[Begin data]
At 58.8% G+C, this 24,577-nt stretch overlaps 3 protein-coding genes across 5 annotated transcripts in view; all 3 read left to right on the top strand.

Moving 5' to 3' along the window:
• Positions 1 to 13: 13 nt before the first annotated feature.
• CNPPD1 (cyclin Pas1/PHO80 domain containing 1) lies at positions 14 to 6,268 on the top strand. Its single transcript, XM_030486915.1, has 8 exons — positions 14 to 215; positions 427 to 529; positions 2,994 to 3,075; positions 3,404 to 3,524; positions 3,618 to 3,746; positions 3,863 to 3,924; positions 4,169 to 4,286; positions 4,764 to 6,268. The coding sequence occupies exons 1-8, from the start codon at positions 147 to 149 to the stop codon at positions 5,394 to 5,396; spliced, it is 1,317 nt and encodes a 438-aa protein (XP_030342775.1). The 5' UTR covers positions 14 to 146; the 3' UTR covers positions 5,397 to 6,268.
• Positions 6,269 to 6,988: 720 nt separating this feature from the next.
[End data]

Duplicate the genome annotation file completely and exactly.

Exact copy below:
At 58.8% G+C, this 24,577-nt stretch overlaps 3 protein-coding genes across 5 annotated transcripts in view; all 3 read left to right on the top strand.

Moving 5' to 3' along the window:
• Positions 1 to 13: 13 nt before the first annotated feature.
• CNPPD1 (cyclin Pas1/PHO80 domain containing 1) lies at positions 14 to 6,268 on the top strand. Its single transcript, XM_030486915.1, has 8 exons — positions 14 to 215; positions 427 to 529; positions 2,994 to 3,075; positions 3,404 to 3,524; positions 3,618 to 3,746; positions 3,863 to 3,924; positions 4,169 to 4,286; positions 4,764 to 6,268. The coding sequence occupies exons 1-8, from the start codon at positions 147 to 149 to the stop codon at positions 5,394 to 5,396; spliced, it is 1,317 nt and encodes a 438-aa protein (XP_030342775.1). The 5' UTR covers positions 14 to 146; the 3' UTR covers positions 5,397 to 6,268.
• Positions 6,269 to 6,988: 720 nt separating this feature from the next.